It means continually pushing the Lasses further up all agendas at the club so they’re no longer viewed as simply “any other business”, challenging the club to do more and to be better, and presenting the case for investment in women’s football as part of what it means to be a 21st-century football club.

More and more clubs have partnered directly with Her Game Too to send the message to their fans that sexism is unacceptable and to put equality on their agendas, but from Sunderland AFC we only hear that they have appointed a director to lead on the Equality, Inclusivity & Diversity agenda - but nothing substantive about what this means in practice.

It means Roker Report provides as in-depth and comprehensive coverage of Sunderland AFC Ladies as we can in the time we have at our disposal. We’re a team of five writers and podcasters, with different skills and interests, but together we pool our talents and knowledge to bring Sunderland supporters a level of fan-generated content that is rare in women’s football.

It means seeking out and celebrating the rich history of women’s football on Wearside, telling the stories of the women who’ve made Sunderland and the surrounding areas one of the powerhouses of the game and has generated England internationals from as long ago as the 1910s.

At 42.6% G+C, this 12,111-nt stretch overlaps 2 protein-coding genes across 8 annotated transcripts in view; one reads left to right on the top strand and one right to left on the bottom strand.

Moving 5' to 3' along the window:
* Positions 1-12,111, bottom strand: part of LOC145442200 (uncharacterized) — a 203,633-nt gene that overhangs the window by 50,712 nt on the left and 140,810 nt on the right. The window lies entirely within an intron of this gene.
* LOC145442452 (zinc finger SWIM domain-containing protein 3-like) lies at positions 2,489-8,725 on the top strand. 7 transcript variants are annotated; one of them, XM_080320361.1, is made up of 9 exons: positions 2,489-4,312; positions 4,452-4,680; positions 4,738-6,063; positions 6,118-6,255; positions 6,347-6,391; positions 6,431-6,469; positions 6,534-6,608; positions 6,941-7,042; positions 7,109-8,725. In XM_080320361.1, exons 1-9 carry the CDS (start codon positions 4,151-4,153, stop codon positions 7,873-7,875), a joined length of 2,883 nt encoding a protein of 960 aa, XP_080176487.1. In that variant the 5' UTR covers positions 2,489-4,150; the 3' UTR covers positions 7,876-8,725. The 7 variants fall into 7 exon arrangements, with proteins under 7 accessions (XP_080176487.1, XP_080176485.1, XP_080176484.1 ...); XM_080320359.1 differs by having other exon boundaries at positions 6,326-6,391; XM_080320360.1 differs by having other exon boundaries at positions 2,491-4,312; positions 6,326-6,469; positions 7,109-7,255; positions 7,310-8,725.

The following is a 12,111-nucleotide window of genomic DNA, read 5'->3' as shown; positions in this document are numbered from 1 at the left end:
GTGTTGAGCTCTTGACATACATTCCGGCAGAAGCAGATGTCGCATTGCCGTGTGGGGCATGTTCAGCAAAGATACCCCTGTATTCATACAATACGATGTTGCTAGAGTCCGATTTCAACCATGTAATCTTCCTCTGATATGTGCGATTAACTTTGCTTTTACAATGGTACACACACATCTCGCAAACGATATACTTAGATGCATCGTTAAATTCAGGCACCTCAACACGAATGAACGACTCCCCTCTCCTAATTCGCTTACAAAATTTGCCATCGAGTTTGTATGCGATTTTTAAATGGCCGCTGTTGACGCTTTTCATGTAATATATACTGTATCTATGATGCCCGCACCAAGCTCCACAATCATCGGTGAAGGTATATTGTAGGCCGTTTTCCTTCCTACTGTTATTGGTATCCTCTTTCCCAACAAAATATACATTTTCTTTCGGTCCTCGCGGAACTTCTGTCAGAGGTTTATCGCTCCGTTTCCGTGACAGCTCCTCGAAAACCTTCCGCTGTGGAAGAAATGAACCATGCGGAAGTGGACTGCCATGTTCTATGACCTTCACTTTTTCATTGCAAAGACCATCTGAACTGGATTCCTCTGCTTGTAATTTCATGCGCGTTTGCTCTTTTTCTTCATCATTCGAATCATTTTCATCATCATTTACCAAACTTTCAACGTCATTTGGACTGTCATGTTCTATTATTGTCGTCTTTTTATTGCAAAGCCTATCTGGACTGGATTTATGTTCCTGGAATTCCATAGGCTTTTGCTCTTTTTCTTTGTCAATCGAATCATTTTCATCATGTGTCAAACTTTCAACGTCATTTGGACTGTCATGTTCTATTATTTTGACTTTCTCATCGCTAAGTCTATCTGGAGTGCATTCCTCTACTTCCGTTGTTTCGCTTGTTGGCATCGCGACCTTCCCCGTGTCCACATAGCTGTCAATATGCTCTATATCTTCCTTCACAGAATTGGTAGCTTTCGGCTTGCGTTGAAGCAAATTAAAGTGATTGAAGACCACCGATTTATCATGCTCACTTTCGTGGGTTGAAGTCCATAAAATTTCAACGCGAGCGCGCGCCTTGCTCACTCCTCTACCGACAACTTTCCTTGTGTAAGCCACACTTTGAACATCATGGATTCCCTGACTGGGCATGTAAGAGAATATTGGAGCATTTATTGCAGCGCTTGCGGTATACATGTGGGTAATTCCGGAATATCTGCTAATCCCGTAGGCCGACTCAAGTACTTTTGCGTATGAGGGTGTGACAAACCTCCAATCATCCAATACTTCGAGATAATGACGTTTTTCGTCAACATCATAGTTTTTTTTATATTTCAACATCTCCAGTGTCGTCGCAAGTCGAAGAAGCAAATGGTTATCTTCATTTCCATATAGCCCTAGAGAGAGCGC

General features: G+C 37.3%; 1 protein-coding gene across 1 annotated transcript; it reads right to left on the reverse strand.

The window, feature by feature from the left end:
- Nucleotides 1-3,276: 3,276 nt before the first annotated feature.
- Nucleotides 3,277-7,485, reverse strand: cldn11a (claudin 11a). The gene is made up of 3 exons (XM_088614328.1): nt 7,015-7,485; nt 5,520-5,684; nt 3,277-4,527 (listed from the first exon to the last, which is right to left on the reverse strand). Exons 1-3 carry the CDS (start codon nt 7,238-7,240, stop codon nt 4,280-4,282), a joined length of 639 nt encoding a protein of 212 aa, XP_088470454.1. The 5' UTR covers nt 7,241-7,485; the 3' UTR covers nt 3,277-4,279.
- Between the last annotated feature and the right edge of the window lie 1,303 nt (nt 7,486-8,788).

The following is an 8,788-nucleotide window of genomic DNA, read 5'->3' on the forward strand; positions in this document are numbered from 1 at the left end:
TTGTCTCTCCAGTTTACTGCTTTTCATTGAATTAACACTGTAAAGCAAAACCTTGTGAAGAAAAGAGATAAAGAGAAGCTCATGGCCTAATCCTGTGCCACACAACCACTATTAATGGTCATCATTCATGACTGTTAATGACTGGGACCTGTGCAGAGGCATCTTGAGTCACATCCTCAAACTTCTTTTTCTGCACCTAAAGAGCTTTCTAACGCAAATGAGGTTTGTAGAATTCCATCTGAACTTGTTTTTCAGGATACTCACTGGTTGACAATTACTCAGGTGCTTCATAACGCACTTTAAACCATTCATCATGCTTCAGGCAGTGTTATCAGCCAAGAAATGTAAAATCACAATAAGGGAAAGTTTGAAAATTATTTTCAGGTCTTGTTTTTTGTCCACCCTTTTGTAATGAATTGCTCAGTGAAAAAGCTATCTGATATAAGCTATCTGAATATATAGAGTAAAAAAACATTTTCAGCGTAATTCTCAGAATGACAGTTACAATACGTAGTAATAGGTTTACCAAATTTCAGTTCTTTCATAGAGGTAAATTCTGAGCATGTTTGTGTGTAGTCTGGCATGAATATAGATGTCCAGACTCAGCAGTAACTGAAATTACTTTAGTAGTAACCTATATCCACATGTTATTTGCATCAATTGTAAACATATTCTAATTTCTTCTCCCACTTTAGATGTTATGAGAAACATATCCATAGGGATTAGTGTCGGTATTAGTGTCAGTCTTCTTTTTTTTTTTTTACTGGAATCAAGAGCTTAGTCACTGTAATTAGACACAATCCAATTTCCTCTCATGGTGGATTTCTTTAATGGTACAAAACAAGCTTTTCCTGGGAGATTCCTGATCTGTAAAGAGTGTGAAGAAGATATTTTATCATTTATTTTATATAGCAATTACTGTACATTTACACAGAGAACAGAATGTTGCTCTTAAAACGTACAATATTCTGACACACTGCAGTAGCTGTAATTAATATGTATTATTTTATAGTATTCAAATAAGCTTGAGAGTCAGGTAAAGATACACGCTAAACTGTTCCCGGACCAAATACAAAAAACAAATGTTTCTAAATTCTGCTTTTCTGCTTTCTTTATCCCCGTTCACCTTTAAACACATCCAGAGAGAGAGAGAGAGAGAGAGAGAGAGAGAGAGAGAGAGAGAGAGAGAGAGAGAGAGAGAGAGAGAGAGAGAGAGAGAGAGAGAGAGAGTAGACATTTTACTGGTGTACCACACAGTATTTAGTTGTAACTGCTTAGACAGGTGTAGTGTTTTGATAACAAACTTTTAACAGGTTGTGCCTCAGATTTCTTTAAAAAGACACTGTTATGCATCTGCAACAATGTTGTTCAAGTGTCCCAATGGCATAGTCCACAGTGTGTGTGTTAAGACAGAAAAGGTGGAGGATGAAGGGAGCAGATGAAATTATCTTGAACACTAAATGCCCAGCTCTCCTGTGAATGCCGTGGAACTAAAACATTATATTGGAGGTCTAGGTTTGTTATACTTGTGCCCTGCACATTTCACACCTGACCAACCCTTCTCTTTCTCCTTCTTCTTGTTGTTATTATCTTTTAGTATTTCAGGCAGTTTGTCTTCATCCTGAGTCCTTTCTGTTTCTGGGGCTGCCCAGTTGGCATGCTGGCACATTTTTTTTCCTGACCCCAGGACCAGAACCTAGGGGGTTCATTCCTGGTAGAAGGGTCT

It means raising our voices, however embarrassing it might be, to protest against the historical injustice and inequality in the game. It means banding together with supporters of other clubs to help to save clubs in trouble and promote the interests of women’s football more widely. It means contributing to all efforts to increase the visibility and sustainability of the women’s game, including engaging with the Fan Led Review of football.

Sunderland Ladies v Notts County - WSL 1 Photo by Serena Taylor/The FA via Getty Images

I, along with my fellow writers, have also co-created and joined the Women’s Football Fan Collective with fans of clubs big and small to advocate for real and lasting change, and we’ve already forced the FA to commit to increasing the prize money for the FA Cup as a result.

We shouldn't just sit here and congratulate ourselves - today of all days we need to ask ourselves what more can we do?